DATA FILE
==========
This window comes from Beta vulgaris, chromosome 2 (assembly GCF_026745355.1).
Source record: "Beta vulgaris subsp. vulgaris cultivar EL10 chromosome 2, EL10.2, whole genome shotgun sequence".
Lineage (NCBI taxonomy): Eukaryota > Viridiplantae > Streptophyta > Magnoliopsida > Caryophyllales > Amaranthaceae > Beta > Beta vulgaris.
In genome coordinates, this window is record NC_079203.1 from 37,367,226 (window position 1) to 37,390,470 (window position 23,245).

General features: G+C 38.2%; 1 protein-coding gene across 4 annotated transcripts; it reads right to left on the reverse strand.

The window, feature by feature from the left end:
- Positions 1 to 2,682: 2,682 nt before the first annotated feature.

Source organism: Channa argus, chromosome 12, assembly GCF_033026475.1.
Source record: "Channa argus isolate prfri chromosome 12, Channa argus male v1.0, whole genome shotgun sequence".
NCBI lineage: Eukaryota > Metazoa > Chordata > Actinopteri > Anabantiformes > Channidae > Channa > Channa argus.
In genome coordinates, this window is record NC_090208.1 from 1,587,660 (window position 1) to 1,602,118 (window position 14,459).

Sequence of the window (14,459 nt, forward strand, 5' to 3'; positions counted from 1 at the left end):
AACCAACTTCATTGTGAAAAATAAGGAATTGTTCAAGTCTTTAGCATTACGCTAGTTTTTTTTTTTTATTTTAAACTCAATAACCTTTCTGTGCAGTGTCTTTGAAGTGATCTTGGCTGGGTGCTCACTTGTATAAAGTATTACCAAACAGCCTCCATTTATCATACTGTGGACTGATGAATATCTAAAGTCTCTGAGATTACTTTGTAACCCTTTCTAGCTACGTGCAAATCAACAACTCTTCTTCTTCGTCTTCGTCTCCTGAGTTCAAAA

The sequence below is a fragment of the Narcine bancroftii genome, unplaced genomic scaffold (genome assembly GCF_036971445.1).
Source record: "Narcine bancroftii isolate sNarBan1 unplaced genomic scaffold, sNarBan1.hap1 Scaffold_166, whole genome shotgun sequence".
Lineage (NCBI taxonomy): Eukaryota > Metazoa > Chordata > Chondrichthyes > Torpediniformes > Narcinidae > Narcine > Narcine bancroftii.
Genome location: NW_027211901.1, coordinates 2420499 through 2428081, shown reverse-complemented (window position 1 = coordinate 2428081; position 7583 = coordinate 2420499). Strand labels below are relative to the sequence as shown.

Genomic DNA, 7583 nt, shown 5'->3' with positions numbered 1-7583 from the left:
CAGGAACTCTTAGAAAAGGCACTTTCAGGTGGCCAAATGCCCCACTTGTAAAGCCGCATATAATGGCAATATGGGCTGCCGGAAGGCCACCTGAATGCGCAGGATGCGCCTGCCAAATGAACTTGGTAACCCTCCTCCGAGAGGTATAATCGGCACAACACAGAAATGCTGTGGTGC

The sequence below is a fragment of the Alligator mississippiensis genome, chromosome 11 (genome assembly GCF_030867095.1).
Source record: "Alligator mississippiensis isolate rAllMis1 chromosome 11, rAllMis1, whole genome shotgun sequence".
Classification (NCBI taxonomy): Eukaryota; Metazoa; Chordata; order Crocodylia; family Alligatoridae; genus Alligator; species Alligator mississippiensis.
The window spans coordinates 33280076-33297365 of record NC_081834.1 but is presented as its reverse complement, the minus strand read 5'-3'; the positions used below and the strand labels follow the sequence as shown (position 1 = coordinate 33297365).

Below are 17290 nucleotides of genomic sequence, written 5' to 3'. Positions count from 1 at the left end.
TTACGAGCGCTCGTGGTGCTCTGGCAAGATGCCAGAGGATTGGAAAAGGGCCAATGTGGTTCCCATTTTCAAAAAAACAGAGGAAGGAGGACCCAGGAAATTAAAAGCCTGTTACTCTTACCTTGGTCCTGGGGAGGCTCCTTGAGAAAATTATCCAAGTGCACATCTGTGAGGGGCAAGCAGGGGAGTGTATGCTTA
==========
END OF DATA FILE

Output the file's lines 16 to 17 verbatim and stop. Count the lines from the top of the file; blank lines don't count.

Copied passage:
Lineage (NCBI taxonomy): Eukaryota > Metazoa > Chordata > Chondrichthyes > Torpediniformes > Narcinidae > Narcine > Narcine bancroftii.
Genome location: NW_027211901.1, coordinates 2420499 through 2428081, shown reverse-complemented (window position 1 = coordinate 2428081; position 7583 = coordinate 2420499). Strand labels below are relative to the sequence as shown.